So, you have an Italian last names in your family but you’re not sure exactly where your ancestors were from. It might not be much now but it’s a start!
Whether you are seeking Italian dual citizenship or just researching your heritage, your last name can give you some important clues.
In this post, we’ll go over the 100 most common Italian last names, the history of Italian last names, and some other interesting facts. We’ll also discuss how your last name may be able to help you figure out where your family is from.
Is your name among them? Check out this list to see:
Rossi, Esposito, Russo, Romano, Bianchi, Ferrari, Marino, Greco, Giordano, De Luca, Bruno, Rizzo, Gallo, Ricci, Caruso, Costa, Mancini, Ferrara, Leone, Colombo, Santoro, Conti, Coppola, Amato, Bianco, Vitale, Lombardi, Fiore, Conte, Messina, Parisi, De Rosa, D’Angelo, Rinaldi, De Santis, Lombardo, Martini, Longo, Serra, Gentile, Giuseppe, Sorrentino, Moretti, De Angelis, Palumbo, Fontana, Napoli , Ferri, Caputo, Grasso, Ferraro, Barone, Sanna, Marini, Romeo, Franco, Basile, Roma, Pellegrino, Salvatore, Mariani, Pagano, Martino, Carbone, Martinelli, De Simone, D’Amico, Ruggiero, Morelli, Testa, Orlando, Monti, Bella, Piras, Grimaldi, Fusco, Francesco, Barbieri, Milano, Marco, Neri, Antonio, Rosa, Silvestri, Galli, Palmieri, Napolitano, Marchetti, Catalano, Calabrese, Salerno, Cirillo, Mauro, Villa, Carta, Farina, D’Agostino, Simone, Luca, Pace.
When, where, and why did Italians start using last names? It all started out of the necessity to distinguish among people and to carry out censuses of the population. Last names were developed as a way to keep orderly records of people present in a given area.
This was how the ancient Romans did it, too. Back then, the Romans used the tradition of tria nomina, a combination of a praenomen, anomen, and a cognomen.
A praenomen (personal name) served to distinguish between different members of a family. Parents bestowed this name upon their children on the 8thday after their birth (for a girl) or the 9thday (for a boy). All children in a family would have different personal names.
A nomen (gentile nome or clan name) designated a Roman citizen as a member of a family, race, or clan of people who claimed descent from a common ancestor.
The cognomen (last name) began as an additional personal name. These names could arise from any number of factors such as occupations, heroic exploits, habits, occupations, or personal characteristics. Unlike the nomen, which was passed down unchanged, the cognomen could appear and disappear almost at will. It was usually not chosen by the person who bore them, but rather earned or bestowed by others.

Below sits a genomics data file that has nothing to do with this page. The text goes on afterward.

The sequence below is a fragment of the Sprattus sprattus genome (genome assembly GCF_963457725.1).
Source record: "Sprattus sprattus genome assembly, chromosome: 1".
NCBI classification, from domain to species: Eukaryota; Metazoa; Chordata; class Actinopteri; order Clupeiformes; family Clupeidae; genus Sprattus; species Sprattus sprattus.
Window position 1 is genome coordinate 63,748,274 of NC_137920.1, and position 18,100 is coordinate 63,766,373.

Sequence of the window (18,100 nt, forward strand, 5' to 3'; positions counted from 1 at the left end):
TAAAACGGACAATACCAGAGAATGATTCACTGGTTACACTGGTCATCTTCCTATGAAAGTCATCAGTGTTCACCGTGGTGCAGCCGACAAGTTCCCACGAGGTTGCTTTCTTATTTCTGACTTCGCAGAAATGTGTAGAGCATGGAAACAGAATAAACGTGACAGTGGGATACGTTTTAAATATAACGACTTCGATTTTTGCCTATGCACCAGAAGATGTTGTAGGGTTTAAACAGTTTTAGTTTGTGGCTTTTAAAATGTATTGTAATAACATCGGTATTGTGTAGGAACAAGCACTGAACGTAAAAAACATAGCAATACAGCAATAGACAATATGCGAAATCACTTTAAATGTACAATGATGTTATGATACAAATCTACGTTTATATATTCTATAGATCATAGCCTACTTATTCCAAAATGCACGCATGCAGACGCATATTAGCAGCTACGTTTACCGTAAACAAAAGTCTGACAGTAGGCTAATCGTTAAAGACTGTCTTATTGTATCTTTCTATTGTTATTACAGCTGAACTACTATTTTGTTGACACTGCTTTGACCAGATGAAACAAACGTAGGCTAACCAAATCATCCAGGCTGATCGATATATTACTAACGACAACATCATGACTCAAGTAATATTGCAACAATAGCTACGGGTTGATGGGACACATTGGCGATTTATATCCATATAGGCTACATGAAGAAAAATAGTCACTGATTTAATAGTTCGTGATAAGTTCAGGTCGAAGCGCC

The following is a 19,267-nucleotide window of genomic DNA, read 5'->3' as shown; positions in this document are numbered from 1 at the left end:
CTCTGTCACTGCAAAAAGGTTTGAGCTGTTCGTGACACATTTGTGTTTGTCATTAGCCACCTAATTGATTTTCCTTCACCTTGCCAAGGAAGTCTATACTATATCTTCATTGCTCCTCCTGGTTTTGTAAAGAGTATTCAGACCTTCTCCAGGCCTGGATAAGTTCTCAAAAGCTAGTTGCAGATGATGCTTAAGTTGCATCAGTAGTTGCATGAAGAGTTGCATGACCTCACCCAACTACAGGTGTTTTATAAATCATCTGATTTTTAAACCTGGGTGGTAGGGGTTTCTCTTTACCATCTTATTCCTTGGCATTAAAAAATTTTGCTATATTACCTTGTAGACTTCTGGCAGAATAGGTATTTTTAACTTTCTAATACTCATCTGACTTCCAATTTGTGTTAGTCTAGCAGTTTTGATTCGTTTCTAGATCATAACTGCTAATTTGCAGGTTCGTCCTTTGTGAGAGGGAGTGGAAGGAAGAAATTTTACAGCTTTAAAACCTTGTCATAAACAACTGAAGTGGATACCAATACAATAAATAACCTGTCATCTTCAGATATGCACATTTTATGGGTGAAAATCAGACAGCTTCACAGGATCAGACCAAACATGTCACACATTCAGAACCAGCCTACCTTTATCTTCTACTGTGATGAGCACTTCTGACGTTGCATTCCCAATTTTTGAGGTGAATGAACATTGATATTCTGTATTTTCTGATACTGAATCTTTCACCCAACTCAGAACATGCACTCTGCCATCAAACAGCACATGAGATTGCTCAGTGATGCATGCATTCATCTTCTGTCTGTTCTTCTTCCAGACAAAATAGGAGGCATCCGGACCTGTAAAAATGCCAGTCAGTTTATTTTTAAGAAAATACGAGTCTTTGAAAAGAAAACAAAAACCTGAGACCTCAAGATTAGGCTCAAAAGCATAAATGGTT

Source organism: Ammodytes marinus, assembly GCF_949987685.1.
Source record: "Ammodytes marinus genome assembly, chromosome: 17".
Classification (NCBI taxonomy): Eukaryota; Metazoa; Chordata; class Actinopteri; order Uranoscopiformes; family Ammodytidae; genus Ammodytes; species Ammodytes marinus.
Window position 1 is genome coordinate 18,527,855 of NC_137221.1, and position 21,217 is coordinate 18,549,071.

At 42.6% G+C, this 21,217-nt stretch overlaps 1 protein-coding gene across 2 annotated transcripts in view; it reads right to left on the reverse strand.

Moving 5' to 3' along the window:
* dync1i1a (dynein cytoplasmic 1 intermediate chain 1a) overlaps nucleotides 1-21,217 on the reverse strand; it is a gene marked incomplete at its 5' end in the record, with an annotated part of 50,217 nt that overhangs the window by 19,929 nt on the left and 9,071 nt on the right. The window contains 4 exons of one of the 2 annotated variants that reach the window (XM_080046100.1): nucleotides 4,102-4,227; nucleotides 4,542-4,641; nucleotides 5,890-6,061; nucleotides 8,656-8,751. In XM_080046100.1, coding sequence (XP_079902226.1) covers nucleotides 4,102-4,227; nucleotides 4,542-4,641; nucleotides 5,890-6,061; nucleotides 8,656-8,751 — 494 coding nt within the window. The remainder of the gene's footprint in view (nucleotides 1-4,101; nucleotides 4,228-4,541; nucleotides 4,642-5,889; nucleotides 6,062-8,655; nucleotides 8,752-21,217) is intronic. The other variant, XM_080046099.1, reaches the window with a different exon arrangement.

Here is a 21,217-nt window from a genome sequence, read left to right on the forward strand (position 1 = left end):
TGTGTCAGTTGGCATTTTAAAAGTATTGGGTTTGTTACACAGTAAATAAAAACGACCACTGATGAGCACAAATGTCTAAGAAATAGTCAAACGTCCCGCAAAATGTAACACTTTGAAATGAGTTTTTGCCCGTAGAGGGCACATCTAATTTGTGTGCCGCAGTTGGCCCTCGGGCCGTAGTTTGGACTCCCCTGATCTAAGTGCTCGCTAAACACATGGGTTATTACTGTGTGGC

Many wonder if ancient Roman names survive in present day Italy. Unfortunately, they don’t.
After the fall of the Roman Empire, official imperial records were either destroyed or lost in time. During the Middle Ages any record of ancient Roman surnames were lost, as it wasn’t necessary to categorize large numbers of people. Most people lived in the countryside, and cities were virtually abandoned to their own devices.
In this context, while the population was small, most people referred to themselves using their first names or nicknames. Only between the 10th and 11th centuries when population grew did the surname (last name) gradually come into vogue as an identifier of members of different families.
Italian last names mainly derive from the following characteristics:
Thanks to the internet it’s a lot easier to do genealogical research. If you have an Italian last name but are starting from zero, use this tool from Pagine Bianche (the Italian White Pages).
When you open the page, you’ll see the image above. Enter your last name into the search box and click “trova” (find).
I’ll use my grandmother’s last name Cammalleri as an example. This particular last name comes from Cattolica Eraclea, Sicily. Let’s see how accurate the results are.
Pagine Bianche tells me that the last name Cammalleri appears 68 times in Italy. This is good because it’s a low number! It says that the last name is distributed across Italy as follows:
Given the numbers, it’s likely the last name comes from Sicily and that in all other places, those names appear due to Sicilian migration. Let’s click Sicily and see what happens.
Next up we see the last name at the provincial record. It’s a good thing that Italians don’t move around a lot, because we can see (generally) the geographical concentration of last names has stayed put over time.
It looks like the last name Cammalleri is most common in Agrigento, so let’s click that province.
Success! We’ve now narrowed it down to the comune (town) level. Pagine Bianche has given us five towns where our last name appears with regular frequency. They are:
With this information, we have narrowed down a radius of just 5 cities out of over 8,000 in Italy to see where out last name is from.
If we’re not sure which one of the five is relevant, we can send off requests for genealogical records to each of them to get the correct town.
Since my grandma is from Cattolica Eraclea, I’d say Pagine Bianche is a useful tool! They got it right.